Creative Commons Adds A 'No Copyright At All' Option

from the go-go-public-domain dept

Just two months ago, we were pointing out how difficult it was to opt-out of copyright and put content into the public domain. We noted that it wasn’t solved by Creative Commons — who had a series of licenses that all relied on copyright, and none that removed all restrictions. Looks like the CC folks were listening (not to me, necessarily, but to others who raised similar issues). They have now released a new offering to help content creators declare their work to be in the public domain. They’re calling it CC0. While it looks just like other CC licenses, it’s not actually a “license,” but a waiver/declaration that the content is in the public domain. This is a fantastic move, and we’ll certainly be checking it out in more detail to see if it makes sense for us and the content posted here.

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Companies: creative commons

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Comments on “Creative Commons Adds A 'No Copyright At All' Option”

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25 Comments
GeneralEmergency (profile) says:

From the (non) license..

“A Work made available under CC0 may be protected by copyright and related or neighboring rights”

Please. Let’s just eliminate copyright altogether so this sort of tortured legal reasoning is not required.

At a bare minimum, returning copyright to explicit, opt-in, expensive as hell to register for and short terms (5 years) for would solve a multitude of problems.

GeneralEmergency (profile) says:

Re: Re: From the (non) license..

You are being granted a limited term monopoly that will likely place additional burdens on our legal system.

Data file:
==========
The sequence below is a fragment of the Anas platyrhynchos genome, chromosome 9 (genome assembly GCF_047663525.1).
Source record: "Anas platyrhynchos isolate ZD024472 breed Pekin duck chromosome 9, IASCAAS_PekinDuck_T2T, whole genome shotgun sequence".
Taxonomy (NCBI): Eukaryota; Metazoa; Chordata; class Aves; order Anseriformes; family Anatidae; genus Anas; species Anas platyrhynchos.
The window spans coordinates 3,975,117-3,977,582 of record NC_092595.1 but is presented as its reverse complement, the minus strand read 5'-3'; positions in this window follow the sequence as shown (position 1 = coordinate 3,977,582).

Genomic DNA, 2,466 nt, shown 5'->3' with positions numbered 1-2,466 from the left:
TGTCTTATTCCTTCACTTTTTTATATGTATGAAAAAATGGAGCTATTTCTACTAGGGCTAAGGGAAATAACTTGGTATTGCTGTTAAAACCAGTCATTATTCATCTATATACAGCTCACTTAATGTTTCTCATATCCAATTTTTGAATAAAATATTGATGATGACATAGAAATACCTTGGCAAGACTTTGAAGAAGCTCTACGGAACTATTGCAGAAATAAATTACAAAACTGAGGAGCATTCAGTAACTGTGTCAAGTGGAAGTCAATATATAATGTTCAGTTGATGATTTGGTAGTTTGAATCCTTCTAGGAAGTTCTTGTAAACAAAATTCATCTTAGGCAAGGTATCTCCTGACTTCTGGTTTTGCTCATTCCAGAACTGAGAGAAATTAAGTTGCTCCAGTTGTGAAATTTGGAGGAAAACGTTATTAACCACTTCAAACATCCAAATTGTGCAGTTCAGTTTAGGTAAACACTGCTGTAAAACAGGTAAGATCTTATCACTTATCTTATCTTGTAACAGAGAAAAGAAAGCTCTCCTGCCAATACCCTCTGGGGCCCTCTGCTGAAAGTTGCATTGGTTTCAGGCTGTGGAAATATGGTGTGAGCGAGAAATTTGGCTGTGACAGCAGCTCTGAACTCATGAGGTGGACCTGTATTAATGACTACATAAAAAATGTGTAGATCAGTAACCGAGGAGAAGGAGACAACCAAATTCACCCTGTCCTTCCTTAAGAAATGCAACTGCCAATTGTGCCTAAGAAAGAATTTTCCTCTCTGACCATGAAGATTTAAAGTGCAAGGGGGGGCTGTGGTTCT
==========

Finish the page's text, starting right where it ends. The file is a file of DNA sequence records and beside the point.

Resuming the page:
Copyright and Patent application fees collected today in no way offset the expense to society for the use of the court systems.

And why do you think –your– “Work” is worthy of monopoly protection of the federal government? Have you crated a work that took 20,000 hours off your lifetime to create?

Me thinks not.

Blaise Alleyne (profile) says:

Re: Re: Re: From the (non) license..

Ehn, I think an inexpensive fee would go along way. You know, mental transaction costs and all?

I mean, if it costs nothing to acquire a copyright on something now, and damages for 20-however-many-songs it was are $225,000 USD… how much do you think copyright holders will want if it cost them $10,000 to get a copyright for five years?

Ken says:

Re: Re: From the (non) license..

Ummm – obtaining copyright protection doesn’t cost anything. the creator of a work automatically has all the rights associated with a copyright, including the right to exclude other OR NOT TO EXCLUDE OTHER, as soon as the work is “fixed in a tangible form.”

So unless you mean “expensive as hell” and there is no money in hell, your comments are misplaced.

ChurchHatesTucker (profile) says:

This should be telling...

When it takes a license/waiver to put stuff in the public domain (and even that might not be enough in some jurisdictions) that should set off alarms.

Sort of like taking a walk in the woods and suddenly seeing “No Trespassing” signs everywhere. Even on the woods you own.

It’s been a stealthy theft, I’ll give them that.

Weird Harold (user link) says:

A no copyright option is nice, but it cannot revoke anyone else’s claim to code (or content). Example, if you make a nice new software widget that uses someone else’s plugin, then you cannot really make the whole thing CC0. You could only do so by breaking the package into it’s pieces and making your own pieces CC0, and allow them to download the other pieces from other places.

You may CC0 a video. But if the video contains elements that are copyrighted in any way, that CC0 would not be valid.

In reality, CC0 could actually lead to liablity, as it could be taken as a declaration that could shift liablity in case of copyright action against the end user(s).

Weird Harold (user link) says:

Re: Do we need this?

You can do the “This post is public domain”, except you cannot override or deny techdirt’s copyright claims to anything posted here, unless they too waive it, and so on. It’s a whole complicated ball of wax.

It’s the problem of any assault on any of the triad of copyright, patent, and trademark: Stuff doesn’t exist in a vacuum, there is almost always some little hitch that connections something to something else that you don’t really have the right to put in the public domain. It is why much of the railing against the system is amusing, but much more difficult to achieve than Mike and his crew would you like to think.

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